The .480 Ruger is a revolver cartridge, introduced in 2003 by Sturm, Ruger and Hornady. This was the first new cartridge introduced by Ruger, and was at time of introduction the largest diameter production revolver cartridge, at .475 inches (12 mm). It was quickly followed in 2004 by the .204 Ruger, the fastest production rifle cartridge.
475 caliber handgun cartridges are not a new idea. The .475 Linebaugh was introduced around 1988 as a custom, 5 shot Ruger Blackhawk single action revolver. The .475 is a wildcat cartridge made by cutting the .45-70 case to a length of 1.5 inches (38 mm), and necking it to accept a .475 bullet. The .475 Linebaugh is an immensely powerful cartridge, more powerful than the .454 Casull, the most powerful production revolver cartridge at the time. The .475 diameter bullet allowed bullet weights over 400 grains (26 g), a feat not possible with the .45 caliber cartridge cases, and the terminal ballistics of the heavy bullet, even when loaded to moderate velocities, were impressive. The .475 Linebaugh was designed for handgun hunting of large game, such as bear, where deep penetration is required for a quick, humane kill, and the heavy, cast Keith style semiwadcutter bullets out of the .475 Linebaugh penetrated very well.
When Ruger began to design their new cartridge, they started with the .475 Linebaugh super-magnum cartridge, but went a different direction. Rather than using the Blackhawk, Ruger chose to chamber the new round in the double action Super Redhawk, and designed the cartridge to fit in a 6 shot cylinder. The Super Redhawk was already the only 6 shot .454 Casull revolver in production, as all other makers used 5 shot cylinders to keep the cylinder walls thicker to handle the high pressures. The .480 Ruger uses lower pressures than the .454 Casull at 48,000 PSI, so the .454 Casull can still produce higher velocities and more energy. The .480 case was also shorter than the .475 Linebaugh, at 1.285 inches, the same as the .44 Magnum. The .45-70's large diameter rim is also turned down, which is required to fit the 6 cartridges in the Super Redhawk's cylinder without interference.
The .480 Ruger can be viewed as a ".475 Special", a downloaded version of the super-magnum cartridge, and in fact .480 Ruger rounds will fit and function in a .475 Linebaugh revolver, just as a .44 Special will fit and function in a .44 Magnum. Reviewing the .480's ballistics however, reveals this is somewhat misleading, as this "Special" reference, may cause one to consider the .480 as a low powered target round. In actuality, it is much closer to it's more powerful cousin, the .475 Linebaugh, than the .44 Special is to the .44 Magnum. The initial response to the .480 Ruger was mixed, as many reviewers compared it unfavorably to the more powerful .475 Linebaugh or .454 Casull, and wondered why Ruger had bothered to introduce a lower powered cartridge (this was based off of muzzle energy alone, no regard to bullet diameter or weight). Indeed, the first factory load, a 325-grain (21.1 g) bullet at 1350 ft/s, is within the reach of even the .44 Magnum. However, with bullets of 400 grains (26 g) and higher, the .480 Ruger starts to show more potential. The standard .44 Magnum powders, in similar amounts, will push a 400-grain (26 g) bullet at over 1300 ft/s. This provides 1,500 ft·lbf (2,000 J). of muzzle energy, about 50% more than commercial .44 Magnum loads, showing the .480 Ruger's good efficiency with the heavy bullets. The lower velocities and lower pressures mean the .480 Ruger has less felt recoil and muzzle blast than the higher pressure super-magnums.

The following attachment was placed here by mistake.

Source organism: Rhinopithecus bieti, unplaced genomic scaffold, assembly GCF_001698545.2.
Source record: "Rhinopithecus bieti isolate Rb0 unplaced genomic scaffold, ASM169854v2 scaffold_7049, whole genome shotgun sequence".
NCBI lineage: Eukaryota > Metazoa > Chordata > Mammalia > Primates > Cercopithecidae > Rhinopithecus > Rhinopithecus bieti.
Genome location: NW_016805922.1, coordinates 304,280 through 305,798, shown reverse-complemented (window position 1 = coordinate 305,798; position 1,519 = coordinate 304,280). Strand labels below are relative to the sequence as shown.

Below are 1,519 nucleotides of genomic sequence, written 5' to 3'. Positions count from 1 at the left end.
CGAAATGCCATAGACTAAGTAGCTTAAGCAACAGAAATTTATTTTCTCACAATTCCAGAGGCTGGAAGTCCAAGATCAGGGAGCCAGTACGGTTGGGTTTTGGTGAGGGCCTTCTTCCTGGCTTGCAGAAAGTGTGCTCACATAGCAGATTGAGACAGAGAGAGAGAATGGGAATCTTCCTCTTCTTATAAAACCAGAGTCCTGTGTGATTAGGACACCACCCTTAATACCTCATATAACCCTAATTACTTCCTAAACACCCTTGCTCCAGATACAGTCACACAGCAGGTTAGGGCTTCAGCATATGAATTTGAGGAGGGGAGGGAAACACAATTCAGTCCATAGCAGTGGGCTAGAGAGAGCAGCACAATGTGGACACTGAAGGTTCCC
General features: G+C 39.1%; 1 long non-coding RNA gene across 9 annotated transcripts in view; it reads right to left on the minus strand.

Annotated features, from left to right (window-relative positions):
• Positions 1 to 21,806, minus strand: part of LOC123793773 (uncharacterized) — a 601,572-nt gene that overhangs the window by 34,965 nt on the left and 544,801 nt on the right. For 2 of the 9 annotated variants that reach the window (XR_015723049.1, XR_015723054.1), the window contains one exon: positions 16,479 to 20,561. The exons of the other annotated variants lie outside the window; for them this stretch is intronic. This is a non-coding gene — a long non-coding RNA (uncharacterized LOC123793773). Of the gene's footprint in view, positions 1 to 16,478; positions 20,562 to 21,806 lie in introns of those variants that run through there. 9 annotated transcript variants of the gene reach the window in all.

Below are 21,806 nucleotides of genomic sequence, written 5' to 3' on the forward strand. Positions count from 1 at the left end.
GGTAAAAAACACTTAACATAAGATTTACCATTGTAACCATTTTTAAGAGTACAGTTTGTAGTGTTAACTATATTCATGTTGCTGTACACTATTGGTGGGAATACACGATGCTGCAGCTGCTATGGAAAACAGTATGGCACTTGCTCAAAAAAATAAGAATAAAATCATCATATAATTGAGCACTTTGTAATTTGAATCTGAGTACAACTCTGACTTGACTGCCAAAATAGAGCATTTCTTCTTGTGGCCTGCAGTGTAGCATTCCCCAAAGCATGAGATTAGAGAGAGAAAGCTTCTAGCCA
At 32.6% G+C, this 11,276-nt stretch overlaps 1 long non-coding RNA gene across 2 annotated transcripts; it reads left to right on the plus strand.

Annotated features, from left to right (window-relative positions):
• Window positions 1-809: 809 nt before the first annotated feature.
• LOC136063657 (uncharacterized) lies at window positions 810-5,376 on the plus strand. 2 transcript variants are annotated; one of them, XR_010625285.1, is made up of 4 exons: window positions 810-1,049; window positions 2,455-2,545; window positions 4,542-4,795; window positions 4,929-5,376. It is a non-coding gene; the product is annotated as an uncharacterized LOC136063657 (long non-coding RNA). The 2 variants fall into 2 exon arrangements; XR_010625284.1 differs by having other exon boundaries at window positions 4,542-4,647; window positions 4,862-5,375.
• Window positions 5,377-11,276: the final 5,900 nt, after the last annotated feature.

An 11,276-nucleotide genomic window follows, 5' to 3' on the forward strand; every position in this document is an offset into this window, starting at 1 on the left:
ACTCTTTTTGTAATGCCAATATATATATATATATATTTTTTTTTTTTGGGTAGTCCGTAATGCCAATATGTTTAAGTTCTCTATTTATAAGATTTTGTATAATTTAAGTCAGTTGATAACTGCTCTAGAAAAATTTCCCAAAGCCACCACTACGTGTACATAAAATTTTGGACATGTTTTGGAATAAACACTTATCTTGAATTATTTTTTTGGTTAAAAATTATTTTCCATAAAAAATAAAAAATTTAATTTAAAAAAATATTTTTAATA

The .480 is a well-balanced cartridge, providing a lot of energy without the recoil of larger hard-kicking rounds. It has been stated by many gun writers, that the .44 Magnum is typically the most powerful handgun an average person can master. The .480 should be able to take that title, as it's original Hornady loading of a 325gr JHP, easily surpasses most factory loadings for the .44 Magnum, with very similar recoil in handguns of like weight. The future of this round remains cloudy. Magazine articles and online forums were, for a brief while, replete with discussion about the potential of the cartridge. However, lackluster sales and a limited number of firearms available in this caliber have shown it to have only moderate popularity. Much of this may be due to the somewhat lackluster ballistics available from the initial Hornady factory offerings. Handloaders reported getting phenomenal performance out of the round rubbing shoulders with the .475 Linebaugh and easily equaling and even eclipsing the Taylor Knockout Value (TKO) of the .454 Casull, with less recoil, muzzle blast and noise due to the .480's lower pressures. Still, for the most part, the round was seen as not doing anything new and available loads limited its potential for the non-handloader to mere deer hunting (for which many calibers already exist to serve that need).
Also, since Smith & Wesson introduced its .500 S&W and .460 S&W Magnum cartridges, the 480 has fallen even further into obscurity as it could not compete with the glitz of these new mega-cartridges. Revolvers chambered in .460 S&W Magnum can usually accept .454 Casull and .45 Colt rounds as well (in the same way that a .475 Linebaugh revolver can take .480 Ruger), a useful cost-saving feature that can increase the appeal of the .460 over the .480 for some shooters, especially for practice sessions where full-power rounds are not necessary.